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Pathfinder Pack on Housing, 1850 - 1875

Pathfinder Pack has Narrative
 

Introduction

The second half of the Nineteenth century saw greater improvements in the living conditions of the working class. More housing associations were set up, and the passing of the 1866 'City Improvement Act' gave the local authorities power to build as they demolished. It was a precondition of this act that housing already existed for the people who were displaced.

Housing, 1850 - 1875

In 1855, the Glasgow & South Western Railway moved its main repair workshops from a cramped site in Glasgow to a much larger complex on the outskirts of Kilmarnock, and built several blocks of houses for their employees. They were typical of much Nineteenth-century industrial housing, with four two-room houses in each unit, the upper ones reached by external stairs. There were wash-houses and privies on the right. The photograph on the left shows one of the blocks during demolition in 1966.

Railway workers' homes
Railway workers' homes

This housing was built from about 1863 for the Edinburgh & Glasgow Railway as a model community for the enginemen and skilled artisans working in their works and running sheds at Cowlairs, a short distance to the west. There were turnpike stairs on the lower side leading to the dwellings on the top level. The doors on this side lead to what appear to be the ground-floor houses. There was a basement with wash houses, coal cellars and privies accessible from the other side. These houses were advanced for their date, and also remarkable for the monumental baronial architectural treatment.

Enginemen and artificers homes
Enginemen and artificers homes

In cities, spacious new tenements were built to a higher standard than before, to attract wealthier residents to new areas, well away from the overcrowded poorer areas and heavy industry.

Minerva Street was built in 1856-8 as part of the Stobcross area development. These Classical four-storeyed tenements show how elegant this type of housing can be.
This photograph shows the graceful curving 12-bayed section, with its giant Corinthian pilastrade which extends over two floors. The arcaded lower floors were used as shops at the northern end of the street.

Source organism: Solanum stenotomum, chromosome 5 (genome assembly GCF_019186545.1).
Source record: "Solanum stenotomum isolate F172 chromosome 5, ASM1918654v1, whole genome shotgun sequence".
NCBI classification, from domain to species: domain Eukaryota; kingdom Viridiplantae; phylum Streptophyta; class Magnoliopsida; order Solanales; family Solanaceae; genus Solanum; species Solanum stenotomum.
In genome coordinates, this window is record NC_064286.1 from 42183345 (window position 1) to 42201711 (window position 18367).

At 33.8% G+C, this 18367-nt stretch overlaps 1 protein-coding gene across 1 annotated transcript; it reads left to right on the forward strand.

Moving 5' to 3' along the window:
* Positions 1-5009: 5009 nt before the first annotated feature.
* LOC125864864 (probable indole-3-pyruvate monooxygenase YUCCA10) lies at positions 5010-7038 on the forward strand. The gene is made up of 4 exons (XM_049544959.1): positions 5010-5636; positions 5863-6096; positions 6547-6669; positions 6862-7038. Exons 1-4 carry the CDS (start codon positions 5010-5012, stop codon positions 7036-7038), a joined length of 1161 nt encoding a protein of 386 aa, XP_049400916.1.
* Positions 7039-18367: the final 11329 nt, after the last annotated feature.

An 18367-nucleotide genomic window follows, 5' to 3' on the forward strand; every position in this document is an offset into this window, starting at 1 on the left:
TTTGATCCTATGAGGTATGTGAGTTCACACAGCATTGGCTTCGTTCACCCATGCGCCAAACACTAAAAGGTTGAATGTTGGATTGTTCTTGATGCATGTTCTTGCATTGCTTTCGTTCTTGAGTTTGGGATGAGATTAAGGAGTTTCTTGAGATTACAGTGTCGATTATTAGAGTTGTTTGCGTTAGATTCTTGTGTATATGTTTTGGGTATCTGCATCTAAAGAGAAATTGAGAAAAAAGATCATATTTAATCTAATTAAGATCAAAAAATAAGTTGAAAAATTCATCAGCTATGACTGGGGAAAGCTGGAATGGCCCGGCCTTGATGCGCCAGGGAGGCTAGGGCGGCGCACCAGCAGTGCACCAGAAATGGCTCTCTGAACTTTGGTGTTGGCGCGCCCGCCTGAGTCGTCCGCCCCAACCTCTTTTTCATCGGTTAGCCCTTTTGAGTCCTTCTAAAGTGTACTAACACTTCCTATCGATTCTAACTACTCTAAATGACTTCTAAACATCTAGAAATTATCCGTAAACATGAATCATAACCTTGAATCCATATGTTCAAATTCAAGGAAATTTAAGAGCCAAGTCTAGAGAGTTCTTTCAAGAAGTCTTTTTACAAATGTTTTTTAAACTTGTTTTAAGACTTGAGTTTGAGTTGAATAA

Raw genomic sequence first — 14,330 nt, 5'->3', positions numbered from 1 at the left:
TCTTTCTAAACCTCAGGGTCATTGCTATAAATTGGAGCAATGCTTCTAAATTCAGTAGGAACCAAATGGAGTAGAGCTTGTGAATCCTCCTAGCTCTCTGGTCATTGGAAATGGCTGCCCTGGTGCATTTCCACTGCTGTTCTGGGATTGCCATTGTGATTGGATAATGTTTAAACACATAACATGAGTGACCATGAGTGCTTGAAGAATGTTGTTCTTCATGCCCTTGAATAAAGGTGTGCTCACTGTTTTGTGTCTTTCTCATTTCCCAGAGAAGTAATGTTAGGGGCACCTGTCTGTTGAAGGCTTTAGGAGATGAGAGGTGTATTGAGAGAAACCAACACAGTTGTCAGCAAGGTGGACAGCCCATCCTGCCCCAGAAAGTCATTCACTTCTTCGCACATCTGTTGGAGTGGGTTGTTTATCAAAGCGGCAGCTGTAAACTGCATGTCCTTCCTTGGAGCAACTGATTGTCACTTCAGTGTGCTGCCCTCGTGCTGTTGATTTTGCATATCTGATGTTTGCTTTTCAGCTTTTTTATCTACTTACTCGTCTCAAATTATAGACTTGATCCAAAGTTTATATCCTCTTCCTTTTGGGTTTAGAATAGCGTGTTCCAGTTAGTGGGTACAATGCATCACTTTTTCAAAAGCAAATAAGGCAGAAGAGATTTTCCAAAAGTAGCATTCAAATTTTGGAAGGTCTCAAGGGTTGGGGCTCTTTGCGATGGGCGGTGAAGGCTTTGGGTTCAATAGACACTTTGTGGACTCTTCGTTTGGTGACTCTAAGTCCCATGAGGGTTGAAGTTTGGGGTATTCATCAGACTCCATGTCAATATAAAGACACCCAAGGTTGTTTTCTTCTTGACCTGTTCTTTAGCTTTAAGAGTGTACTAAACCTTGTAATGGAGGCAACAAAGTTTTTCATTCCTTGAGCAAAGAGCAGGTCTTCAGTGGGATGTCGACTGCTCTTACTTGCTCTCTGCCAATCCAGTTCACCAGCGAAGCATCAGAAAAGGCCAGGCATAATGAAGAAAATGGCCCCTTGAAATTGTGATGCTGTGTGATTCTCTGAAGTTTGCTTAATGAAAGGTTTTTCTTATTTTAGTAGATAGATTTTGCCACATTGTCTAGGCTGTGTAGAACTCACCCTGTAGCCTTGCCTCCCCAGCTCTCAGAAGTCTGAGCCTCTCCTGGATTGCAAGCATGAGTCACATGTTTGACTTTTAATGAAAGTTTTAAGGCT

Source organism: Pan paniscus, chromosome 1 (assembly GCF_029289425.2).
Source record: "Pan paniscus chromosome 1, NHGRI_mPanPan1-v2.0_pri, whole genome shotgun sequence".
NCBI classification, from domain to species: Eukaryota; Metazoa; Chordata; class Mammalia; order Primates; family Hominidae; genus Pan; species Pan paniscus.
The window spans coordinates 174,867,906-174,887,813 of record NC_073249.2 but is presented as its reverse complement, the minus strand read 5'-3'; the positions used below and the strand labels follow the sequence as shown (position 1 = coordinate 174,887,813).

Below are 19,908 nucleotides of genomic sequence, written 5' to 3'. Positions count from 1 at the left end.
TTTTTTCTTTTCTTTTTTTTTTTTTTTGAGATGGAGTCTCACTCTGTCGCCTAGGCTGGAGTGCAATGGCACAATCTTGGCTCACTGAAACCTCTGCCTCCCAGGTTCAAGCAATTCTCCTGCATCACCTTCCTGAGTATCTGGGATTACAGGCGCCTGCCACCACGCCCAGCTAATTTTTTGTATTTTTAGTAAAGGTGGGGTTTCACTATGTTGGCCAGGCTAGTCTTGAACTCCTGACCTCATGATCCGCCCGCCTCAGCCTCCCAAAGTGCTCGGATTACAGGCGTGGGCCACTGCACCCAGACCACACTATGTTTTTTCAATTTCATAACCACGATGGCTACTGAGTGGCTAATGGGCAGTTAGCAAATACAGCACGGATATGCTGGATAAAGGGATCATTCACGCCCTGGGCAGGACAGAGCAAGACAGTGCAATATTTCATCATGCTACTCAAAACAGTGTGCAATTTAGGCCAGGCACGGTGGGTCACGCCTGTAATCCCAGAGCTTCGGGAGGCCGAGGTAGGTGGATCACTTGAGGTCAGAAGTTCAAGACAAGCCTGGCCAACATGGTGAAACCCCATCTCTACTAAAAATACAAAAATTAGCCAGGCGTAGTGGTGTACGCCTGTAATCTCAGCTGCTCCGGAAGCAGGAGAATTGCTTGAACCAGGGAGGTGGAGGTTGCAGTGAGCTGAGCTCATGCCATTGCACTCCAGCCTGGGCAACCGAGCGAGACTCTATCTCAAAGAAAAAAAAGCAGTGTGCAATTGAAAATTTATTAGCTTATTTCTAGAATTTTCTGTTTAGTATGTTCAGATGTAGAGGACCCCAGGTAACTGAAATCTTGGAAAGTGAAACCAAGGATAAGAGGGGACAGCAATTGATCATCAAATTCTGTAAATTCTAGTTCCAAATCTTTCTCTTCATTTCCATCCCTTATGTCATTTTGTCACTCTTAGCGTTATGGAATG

City tenements
City tenements

In the 1860s, associations to provide houses for the skilled working classes were gathering strength.

These are some of the 'Articles of Association' of the 'Edinburgh Co-operative Building Company Limited', which was going to acquire house property and ground, and then build new houses on them. The founders of the 'Edinburgh Co-operative Building Company' were influenced by ministers of the Free Church of Scotland, especially the Reverend Dr. James Begg and the Reverend Dr. Thomas Chalmers. These ministers campaigned to improve the housing conditions of the poor. The overcrowded houses in which the poor lived were also attracting a lot of attention at this date, as reformers felt the housing conditions were linked to the high mortality rates.

Co-operative building companies
Co-operative building companies

The photograph on the left is of the prospectus of the Dundee 'Working Men's Houses Association', whose object was to enable men of the working class to provide themselves with commodious dwelling-houses at a moderate cost. The Association was modelling itself on the 'Edinburgh Co-operative Building Society', which had been highly successful. The Company was hoping to sell the houses for between eighty and one hundred pounds. This prospectus also included a speech delivered by the Rev. Dr Begg of Edinburgh, on "Working Men's Houses and the Advantages of Building Societies".

Working men's houses
Working men's houses

The back of high tenement at the corner of Saltmarket and Princes Street, on the left. A line of 'jawboxes', sinks for waste water, projects form the Princes Street building. Part of the ground floor of the Saltmarket building has been whitewashed, perhaps as part of public health measures to prevent fever. The close is cobbled and a large group, mostly of men and boys, watches the camera. There are a couple of girls holding babies in the middle foreground. These photographs were taken for the 'City Improvements Trust' who, in the 1860s, planned to demolish the worst of the decayed city centre.

City Improvement Trusts
City Improvement Trusts

Balmoral Place was begun by the Edinburgh Co-operative Building Company in the 1870s. The Company went on to build houses on another ten sites in Edinburgh. In the first ten years of the company's existence it built and sold over a thousand homes.

The Colonies
The Colonies

The next item is a newspaper report of the death of Robert Owen, now famous for the improvements he made to the lives and working conditions of those who lived and worked in New Lanark.

This political text begins: 'This is a curious Article on Socialism, extracted from the Glasgow Weekly Dispatch, and the reader cannot help but be amused at the death of the Founder of that System'. Robert Owen was born into the large family of the saddlemaker Robert Owen in 1771, in Montgomeryshire, Wales. Owen's enduring fame is due to his socialist beliefs, most fully and clearly expressed in his village of New Lanark, Scotland. Although never taken particularly seriously, Owen enjoyed the friendship and patronage of a wide base of royalty, reformers, statesmen, politicians and activists.

Housing and politics
Housing and politics
Scran ID: 000-000-001-408-L
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